“We also know how well received the ix35 Fuel Cell is with our existing fleet customers so we’re very happy to be involved with the government’s new £2m fund to encourage more businesses to switch to hydrogen.”
Written on May 13, 2016
A new set of data protection regulations have been introduced by the European Parliament to try and protect the privacy of drivers in light of the increase in connectivity within company car and van fleets.
In future, drivers will need to provide a much higher level of consent, and the definition of what currently constitutes personal data will also be changed. There will also be far tougher sanctions for those falling foul of the rules.
Businesses operating fleets will have two years to comply with the new regulations, which were introduced in order to combat issues arising from connected products and services, in which vehicles are included.
Frans Timmermans, first vice-president of the European Commission, said: “Individuals must be empowered; they must know what their rights are and know how to defend their rights if they feel they are not respected.
“The new rules will ensure that the fundamental right to personal data protection is guaranteed for all.”
Connectivity is becoming increasingly common in both cars and vans, with sat-nav units and apps like Google Maps being used to plan longer journeys.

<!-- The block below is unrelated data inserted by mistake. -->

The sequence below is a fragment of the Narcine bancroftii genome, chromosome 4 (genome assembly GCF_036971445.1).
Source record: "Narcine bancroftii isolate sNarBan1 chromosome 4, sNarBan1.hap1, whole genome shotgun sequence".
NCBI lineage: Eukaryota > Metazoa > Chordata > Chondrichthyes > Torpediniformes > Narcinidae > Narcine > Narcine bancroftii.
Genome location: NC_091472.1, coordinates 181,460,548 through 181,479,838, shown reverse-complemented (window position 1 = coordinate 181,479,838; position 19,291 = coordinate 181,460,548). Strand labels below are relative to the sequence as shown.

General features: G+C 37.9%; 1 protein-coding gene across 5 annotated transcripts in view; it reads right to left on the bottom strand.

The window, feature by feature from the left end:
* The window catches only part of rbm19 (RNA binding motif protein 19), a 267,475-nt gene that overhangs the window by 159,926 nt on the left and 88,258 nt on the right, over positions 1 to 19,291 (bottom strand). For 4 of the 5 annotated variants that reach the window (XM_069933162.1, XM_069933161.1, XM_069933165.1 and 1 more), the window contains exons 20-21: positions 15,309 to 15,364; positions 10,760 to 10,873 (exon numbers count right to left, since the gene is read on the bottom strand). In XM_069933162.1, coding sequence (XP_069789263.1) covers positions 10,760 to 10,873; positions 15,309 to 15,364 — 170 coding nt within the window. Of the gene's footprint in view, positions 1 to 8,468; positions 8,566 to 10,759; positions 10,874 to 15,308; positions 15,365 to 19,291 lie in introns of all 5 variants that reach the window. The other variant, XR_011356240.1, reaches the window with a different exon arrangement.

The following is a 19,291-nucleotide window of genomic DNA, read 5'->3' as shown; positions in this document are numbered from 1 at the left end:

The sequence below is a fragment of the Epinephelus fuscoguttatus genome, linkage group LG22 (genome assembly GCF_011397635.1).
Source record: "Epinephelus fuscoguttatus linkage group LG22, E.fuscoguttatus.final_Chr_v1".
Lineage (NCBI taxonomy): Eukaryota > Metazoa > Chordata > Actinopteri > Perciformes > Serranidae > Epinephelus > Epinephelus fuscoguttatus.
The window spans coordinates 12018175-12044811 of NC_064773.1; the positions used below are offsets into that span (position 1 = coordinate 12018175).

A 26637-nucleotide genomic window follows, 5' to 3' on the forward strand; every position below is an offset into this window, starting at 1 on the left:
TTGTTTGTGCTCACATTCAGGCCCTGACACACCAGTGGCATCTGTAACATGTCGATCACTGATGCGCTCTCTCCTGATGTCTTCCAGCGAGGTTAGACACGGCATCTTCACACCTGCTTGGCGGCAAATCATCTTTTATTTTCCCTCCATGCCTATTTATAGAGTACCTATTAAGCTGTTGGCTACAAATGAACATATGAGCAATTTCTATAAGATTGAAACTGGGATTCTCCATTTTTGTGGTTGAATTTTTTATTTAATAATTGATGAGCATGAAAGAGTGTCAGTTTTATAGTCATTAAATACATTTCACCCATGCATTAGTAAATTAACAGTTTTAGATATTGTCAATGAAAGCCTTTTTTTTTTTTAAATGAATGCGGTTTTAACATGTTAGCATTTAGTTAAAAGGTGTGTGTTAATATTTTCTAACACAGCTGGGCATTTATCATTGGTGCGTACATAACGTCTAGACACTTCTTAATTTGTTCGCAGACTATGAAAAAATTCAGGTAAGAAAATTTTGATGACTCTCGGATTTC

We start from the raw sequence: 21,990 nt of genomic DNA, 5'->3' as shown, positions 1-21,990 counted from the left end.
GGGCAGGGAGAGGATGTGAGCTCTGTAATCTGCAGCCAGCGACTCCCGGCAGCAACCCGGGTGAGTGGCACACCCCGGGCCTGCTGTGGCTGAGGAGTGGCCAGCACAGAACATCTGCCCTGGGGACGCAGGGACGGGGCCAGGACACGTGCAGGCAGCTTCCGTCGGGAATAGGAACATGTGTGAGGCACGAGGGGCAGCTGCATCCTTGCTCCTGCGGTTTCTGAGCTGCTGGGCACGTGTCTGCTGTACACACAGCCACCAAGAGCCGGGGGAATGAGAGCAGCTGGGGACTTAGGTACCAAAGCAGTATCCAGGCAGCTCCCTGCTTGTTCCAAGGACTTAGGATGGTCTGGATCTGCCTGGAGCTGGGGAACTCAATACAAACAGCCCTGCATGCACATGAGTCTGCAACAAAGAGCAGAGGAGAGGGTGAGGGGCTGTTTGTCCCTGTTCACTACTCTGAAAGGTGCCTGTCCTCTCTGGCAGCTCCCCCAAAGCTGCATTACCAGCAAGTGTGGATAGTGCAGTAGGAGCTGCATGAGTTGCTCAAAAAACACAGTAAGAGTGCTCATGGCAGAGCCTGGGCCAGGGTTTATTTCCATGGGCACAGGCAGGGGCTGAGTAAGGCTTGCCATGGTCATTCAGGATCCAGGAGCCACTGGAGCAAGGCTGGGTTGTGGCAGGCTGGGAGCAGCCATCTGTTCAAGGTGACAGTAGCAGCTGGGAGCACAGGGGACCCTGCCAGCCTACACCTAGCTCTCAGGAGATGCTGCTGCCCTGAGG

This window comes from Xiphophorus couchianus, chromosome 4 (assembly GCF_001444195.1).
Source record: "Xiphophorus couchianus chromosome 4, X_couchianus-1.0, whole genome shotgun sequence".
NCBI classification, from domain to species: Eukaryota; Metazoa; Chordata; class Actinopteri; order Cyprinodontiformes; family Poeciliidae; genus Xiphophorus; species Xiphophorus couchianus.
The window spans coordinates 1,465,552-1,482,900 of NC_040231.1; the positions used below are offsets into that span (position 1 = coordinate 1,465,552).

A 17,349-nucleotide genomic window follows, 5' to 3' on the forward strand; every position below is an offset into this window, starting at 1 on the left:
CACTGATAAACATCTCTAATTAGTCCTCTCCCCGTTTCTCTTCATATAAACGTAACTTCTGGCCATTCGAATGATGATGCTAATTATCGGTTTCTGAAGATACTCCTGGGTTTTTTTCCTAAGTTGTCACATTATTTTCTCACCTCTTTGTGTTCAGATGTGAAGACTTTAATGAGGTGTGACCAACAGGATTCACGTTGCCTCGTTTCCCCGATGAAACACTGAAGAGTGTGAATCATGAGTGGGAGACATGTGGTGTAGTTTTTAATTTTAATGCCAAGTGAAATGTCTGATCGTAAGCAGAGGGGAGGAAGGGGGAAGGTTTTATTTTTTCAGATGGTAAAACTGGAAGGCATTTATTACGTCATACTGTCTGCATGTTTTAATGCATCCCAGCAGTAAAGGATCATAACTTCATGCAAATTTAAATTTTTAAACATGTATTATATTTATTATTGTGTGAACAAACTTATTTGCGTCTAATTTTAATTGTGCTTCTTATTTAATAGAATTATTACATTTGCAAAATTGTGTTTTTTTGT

Experts predict that 90 per cent of new cars will be connected by 2020 and that real-time information will be shared on a mass scale as standard.
Though manufacturers have been keen to highlight the huge potential economic and environmental benefits of the technology, there are obviously a number of issues that will need to be dealt with.
Erik Jonnaert, Secretary General for the European Automobile Manufacturers’ Association (ACEA) noted there were “many challenges on the road ahead”.
The new regulations are included under the General Data Protection Regulation (GDPR) which currently only apply to personal data. However, because the definition of personal data is also changing, it’s considered likely that much of the data produced by fleets will be included.
Legal expert, Stephen Appt, said: “Data that identifies drivers indirectly would be considered personal data.
“This legal framework will not only apply to data in the EU, it will apply to everybody supplying goods and services to the EU.”
Driver consent for data-sharing services will become crucial: consent must be ‘unambiguous’ and confirmed by some form of ‘statement or clear affirmative action’.
“Pre-ticked boxes will not constitute consent,” added Appt.
Written on May 9, 2016
The Department for Transport (DfT) has published its latest Motoring Services Strategy, with the aim of improving the digital services currently available for fleets.
The 27-page report explores work in the DVLA, DVSA and the VCA and makes a number of potential suggestions and proposals for the continued development of the department. Particular reference was made to account responses that occurred at a consultation held towards the end of 2015, with the BVRLA among those contributing.
Five key commitments of the report include:
• The reform of the Drivers Medical Group. This decision was substantially influenced by the Glasgow Bin Lorry deaths of 2014.
• The simplification of driver record updates.
• The increase and development of relationships with commercial users, including professional fleets, as well as the introduction of new digital services.